My mind flicks through possibilities. Late trains, accidents, terrorist attacks. I do tend to have an overactive imagination.

I suppose there’s a faint chance he may have had an accident on his way to the train station.

He lives in the next town – twenty miles away. None of that is very likely. If his train was late he could have messaged me.

Maybe he lost his phone.

I consider swinging by Gran’s on my way home and telling her what happened – she runs a garden centre on the outskirts of town.

But it’s too humiliating. Maybe I’ll give Callum the chance to get in touch with me first.

He does in fact get in touch, two hours later. I find an apologetic text on my phone.

I’ve just discovered there are two Coffee Ones. I think I may have been in the wrong one earlier. Sorry.

I pause before replying.

He’s right. There are two Coffee Ones, but we did actually say the one closest to the train station because that was handy for him – and there’s only one train station.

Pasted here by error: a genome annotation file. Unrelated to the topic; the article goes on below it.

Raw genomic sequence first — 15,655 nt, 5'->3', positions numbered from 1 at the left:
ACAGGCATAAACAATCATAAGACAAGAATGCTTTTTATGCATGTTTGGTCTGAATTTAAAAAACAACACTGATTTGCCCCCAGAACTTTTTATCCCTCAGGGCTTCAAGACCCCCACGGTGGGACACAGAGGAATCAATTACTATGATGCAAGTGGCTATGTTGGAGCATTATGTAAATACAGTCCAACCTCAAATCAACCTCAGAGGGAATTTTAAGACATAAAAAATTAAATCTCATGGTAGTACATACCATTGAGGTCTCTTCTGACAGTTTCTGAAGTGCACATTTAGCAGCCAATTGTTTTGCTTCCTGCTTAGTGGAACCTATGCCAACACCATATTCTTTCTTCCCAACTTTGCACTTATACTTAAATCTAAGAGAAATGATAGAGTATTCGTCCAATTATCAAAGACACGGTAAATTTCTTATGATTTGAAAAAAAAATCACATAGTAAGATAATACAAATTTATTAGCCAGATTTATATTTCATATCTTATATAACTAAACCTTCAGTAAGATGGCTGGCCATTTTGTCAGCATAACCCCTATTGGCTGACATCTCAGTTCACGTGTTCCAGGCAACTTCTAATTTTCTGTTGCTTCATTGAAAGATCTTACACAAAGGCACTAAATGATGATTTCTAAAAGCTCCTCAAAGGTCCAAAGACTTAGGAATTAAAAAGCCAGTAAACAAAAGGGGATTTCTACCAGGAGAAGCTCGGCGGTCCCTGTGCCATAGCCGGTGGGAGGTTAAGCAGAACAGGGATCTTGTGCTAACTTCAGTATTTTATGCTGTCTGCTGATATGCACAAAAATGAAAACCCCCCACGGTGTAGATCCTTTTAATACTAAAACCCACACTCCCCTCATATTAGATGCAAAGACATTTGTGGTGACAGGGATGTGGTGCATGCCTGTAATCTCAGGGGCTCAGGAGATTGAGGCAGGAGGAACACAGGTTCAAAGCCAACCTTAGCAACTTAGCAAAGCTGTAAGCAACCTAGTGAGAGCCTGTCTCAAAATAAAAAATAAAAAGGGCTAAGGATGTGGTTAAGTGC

The other Coffee One is miles away and besides, if that’s true, why did he wait until lunchtime to tell me?

Also why did he text and not phone?

In the end I just send a non-committal I see. To which he doesn’t reply.

Maybe I should give him the benefit of the doubt,” I suggest to Gran when I see her next.

“I think you already have, haven’t you? Maybe wait and see what happens next?”

I know she’s right. Particularly when nothing happens next. I don’t hear from Callum again.

When I eventually go to check his profile on the dating site, it’s been taken down.

That’s a shock.

I’ve heard of getting ghosted, but it doesn’t usually happen before you even have your first date.

I leave online dating alone for a while after that and concentrate on my university course, which I love.

I’m doing a business degree.

I’m a late starter because I didn’t know what I wanted to do when I left school.

I was anxious to get out into the real world and earn some money, so I flat shared with a friend and got an admin job in a tiny office.